A Tsatsal is carved out of a single piece of wood usually left in natural colour. The carving on the spoon with nine symmetrical indentations forms a grid of three rows of three indentations each. Each of them is a four-sided pyramid into which the milk is poured. The flat bowl with its three-by-three grid pattern of indentations is the only element common to all these spoons. The grid (three down multiplied by three across) represent a sacred number to Mongolians, as do multiples of three. Three and nine are also significant numbers in Buddhism—and indicate the direct influence of Buddhist symbolism on many of these milk spoons.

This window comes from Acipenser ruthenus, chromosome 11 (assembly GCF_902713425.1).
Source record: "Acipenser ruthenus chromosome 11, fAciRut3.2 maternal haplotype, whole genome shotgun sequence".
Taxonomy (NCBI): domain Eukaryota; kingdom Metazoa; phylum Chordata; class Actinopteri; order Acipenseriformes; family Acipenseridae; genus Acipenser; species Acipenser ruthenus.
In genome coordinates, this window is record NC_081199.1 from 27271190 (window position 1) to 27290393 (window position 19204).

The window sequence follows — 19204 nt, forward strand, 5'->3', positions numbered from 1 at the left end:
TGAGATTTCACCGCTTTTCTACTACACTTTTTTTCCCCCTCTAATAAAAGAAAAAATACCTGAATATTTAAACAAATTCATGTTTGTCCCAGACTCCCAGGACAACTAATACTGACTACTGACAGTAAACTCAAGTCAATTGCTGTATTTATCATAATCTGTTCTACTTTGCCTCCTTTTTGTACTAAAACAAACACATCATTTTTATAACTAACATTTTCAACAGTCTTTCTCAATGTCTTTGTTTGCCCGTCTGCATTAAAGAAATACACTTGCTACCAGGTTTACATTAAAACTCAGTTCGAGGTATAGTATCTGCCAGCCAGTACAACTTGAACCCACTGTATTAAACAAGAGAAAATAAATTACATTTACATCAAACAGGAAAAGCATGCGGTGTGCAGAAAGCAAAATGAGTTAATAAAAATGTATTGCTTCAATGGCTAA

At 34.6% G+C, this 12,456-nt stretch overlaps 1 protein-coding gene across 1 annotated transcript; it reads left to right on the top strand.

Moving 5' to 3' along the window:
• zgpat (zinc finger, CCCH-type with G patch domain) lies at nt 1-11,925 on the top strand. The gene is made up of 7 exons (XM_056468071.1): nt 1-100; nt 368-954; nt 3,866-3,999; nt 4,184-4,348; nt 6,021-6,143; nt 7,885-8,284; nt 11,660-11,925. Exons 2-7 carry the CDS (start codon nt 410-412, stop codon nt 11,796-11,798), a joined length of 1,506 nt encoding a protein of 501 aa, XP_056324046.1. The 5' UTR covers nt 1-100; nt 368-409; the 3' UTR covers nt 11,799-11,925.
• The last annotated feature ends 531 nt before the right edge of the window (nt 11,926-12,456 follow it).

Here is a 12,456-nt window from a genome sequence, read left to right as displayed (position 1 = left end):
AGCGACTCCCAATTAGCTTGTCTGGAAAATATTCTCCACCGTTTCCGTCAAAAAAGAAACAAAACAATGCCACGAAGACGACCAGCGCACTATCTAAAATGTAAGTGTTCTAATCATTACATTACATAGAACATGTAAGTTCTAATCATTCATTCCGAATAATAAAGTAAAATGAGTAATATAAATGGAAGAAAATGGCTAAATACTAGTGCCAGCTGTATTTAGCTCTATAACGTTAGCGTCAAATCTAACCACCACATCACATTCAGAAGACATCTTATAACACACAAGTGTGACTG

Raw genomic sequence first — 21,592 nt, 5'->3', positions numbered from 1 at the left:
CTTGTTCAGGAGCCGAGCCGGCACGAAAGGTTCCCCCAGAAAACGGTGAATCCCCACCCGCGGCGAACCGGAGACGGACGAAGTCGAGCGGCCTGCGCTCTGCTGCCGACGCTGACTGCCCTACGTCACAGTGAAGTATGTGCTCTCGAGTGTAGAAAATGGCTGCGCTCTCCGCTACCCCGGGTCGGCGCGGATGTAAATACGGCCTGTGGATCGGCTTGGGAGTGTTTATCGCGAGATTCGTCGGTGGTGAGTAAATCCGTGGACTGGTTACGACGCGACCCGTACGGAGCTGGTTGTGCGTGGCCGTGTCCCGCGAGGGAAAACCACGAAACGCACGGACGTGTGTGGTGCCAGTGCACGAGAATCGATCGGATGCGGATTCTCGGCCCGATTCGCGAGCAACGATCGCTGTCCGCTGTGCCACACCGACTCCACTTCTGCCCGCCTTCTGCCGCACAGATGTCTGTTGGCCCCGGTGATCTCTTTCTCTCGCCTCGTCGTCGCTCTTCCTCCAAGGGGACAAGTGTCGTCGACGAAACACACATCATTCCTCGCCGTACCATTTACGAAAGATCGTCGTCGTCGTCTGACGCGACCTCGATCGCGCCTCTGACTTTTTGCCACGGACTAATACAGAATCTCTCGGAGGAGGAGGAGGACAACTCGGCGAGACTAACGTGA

The nine indentations of the sprinkling spoon symbolize the desire for health, the desire for material things, the desire for knowledge, the desire for communication, the desire for cohabitation, the desire for children, the desire for rest, the desire for sovereignty, and finally the desire for eternal life.